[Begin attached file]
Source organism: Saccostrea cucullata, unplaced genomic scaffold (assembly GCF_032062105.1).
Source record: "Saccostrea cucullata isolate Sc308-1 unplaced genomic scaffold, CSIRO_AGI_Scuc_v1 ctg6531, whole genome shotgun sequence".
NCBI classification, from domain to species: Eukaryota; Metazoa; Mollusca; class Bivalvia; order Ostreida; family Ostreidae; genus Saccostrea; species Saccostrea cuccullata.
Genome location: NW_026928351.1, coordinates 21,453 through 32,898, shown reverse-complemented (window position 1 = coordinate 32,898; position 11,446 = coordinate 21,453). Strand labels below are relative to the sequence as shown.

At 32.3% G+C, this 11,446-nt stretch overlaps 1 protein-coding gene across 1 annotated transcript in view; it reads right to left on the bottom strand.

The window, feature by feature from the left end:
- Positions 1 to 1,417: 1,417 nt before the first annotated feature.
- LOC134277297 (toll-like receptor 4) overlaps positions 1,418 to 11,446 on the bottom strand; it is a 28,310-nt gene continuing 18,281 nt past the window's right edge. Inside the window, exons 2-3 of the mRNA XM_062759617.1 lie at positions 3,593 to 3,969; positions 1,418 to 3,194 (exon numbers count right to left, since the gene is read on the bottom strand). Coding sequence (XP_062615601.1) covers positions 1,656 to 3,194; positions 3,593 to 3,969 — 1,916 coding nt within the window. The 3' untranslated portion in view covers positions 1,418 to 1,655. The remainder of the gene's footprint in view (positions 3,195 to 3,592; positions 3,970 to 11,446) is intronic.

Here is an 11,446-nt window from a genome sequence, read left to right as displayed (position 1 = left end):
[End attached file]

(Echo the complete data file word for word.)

Source organism: Saccostrea cucullata, unplaced genomic scaffold (assembly GCF_032062105.1).
Source record: "Saccostrea cucullata isolate Sc308-1 unplaced genomic scaffold, CSIRO_AGI_Scuc_v1 ctg6531, whole genome shotgun sequence".
NCBI classification, from domain to species: Eukaryota; Metazoa; Mollusca; class Bivalvia; order Ostreida; family Ostreidae; genus Saccostrea; species Saccostrea cuccullata.
Genome location: NW_026928351.1, coordinates 21,453 through 32,898, shown reverse-complemented (window position 1 = coordinate 32,898; position 11,446 = coordinate 21,453). Strand labels below are relative to the sequence as shown.

At 32.3% G+C, this 11,446-nt stretch overlaps 1 protein-coding gene across 1 annotated transcript in view; it reads right to left on the bottom strand.

The window, feature by feature from the left end:
- Positions 1 to 1,417: 1,417 nt before the first annotated feature.
- LOC134277297 (toll-like receptor 4) overlaps positions 1,418 to 11,446 on the bottom strand; it is a 28,310-nt gene continuing 18,281 nt past the window's right edge. Inside the window, exons 2-3 of the mRNA XM_062759617.1 lie at positions 3,593 to 3,969; positions 1,418 to 3,194 (exon numbers count right to left, since the gene is read on the bottom strand). Coding sequence (XP_062615601.1) covers positions 1,656 to 3,194; positions 3,593 to 3,969 — 1,916 coding nt within the window. The 3' untranslated portion in view covers positions 1,418 to 1,655. The remainder of the gene's footprint in view (positions 3,195 to 3,592; positions 3,970 to 11,446) is intronic.

Here is an 11,446-nt window from a genome sequence, read left to right as displayed (position 1 = left end):